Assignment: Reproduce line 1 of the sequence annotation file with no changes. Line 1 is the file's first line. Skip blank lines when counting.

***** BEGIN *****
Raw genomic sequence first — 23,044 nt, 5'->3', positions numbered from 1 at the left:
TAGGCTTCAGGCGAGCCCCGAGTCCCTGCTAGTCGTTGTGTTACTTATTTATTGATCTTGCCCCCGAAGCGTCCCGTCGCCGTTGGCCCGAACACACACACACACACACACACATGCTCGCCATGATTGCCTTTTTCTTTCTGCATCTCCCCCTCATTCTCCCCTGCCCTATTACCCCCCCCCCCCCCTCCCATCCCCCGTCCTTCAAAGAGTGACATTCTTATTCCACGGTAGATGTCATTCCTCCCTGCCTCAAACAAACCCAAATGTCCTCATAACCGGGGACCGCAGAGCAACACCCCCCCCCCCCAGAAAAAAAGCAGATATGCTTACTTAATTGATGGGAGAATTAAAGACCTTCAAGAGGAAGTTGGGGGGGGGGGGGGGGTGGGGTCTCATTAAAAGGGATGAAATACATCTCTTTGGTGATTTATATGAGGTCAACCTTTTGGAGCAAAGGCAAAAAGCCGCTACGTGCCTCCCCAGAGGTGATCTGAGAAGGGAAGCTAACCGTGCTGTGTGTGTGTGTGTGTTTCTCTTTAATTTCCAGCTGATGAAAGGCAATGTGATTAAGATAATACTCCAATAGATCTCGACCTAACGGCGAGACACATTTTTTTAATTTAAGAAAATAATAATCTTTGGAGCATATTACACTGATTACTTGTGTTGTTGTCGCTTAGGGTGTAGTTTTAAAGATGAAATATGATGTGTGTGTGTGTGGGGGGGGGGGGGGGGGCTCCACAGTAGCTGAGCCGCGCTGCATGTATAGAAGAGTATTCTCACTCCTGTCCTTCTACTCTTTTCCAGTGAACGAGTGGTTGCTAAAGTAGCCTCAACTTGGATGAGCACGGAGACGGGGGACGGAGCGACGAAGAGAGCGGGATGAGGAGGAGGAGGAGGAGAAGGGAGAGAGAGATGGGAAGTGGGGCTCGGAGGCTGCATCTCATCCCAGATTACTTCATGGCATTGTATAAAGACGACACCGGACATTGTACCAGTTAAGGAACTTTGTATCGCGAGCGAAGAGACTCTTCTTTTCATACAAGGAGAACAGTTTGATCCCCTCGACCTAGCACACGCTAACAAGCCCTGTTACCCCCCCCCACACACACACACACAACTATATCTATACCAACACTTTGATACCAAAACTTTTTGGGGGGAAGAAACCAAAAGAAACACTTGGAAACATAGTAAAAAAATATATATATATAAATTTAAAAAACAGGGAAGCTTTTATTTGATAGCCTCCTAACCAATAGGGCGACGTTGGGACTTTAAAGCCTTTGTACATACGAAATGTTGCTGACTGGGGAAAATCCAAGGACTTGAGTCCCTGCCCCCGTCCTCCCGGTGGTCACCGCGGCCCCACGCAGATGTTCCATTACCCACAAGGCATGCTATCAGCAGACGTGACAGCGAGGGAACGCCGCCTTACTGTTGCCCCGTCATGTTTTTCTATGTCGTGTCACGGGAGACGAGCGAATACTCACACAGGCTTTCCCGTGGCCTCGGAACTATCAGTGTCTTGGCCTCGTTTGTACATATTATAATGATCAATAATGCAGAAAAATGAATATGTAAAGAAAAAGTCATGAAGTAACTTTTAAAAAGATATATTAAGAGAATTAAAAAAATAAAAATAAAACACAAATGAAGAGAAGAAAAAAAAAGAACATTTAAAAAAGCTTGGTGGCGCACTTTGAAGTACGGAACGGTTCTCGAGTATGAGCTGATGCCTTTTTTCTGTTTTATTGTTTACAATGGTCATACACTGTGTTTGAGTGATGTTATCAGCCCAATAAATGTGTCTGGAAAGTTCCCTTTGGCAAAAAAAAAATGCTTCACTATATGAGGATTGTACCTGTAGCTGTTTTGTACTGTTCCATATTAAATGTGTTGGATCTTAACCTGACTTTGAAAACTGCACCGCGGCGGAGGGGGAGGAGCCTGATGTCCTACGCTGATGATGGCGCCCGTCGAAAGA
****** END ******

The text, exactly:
Raw genomic sequence first — 23,044 nt, 5'->3', positions numbered from 1 at the left: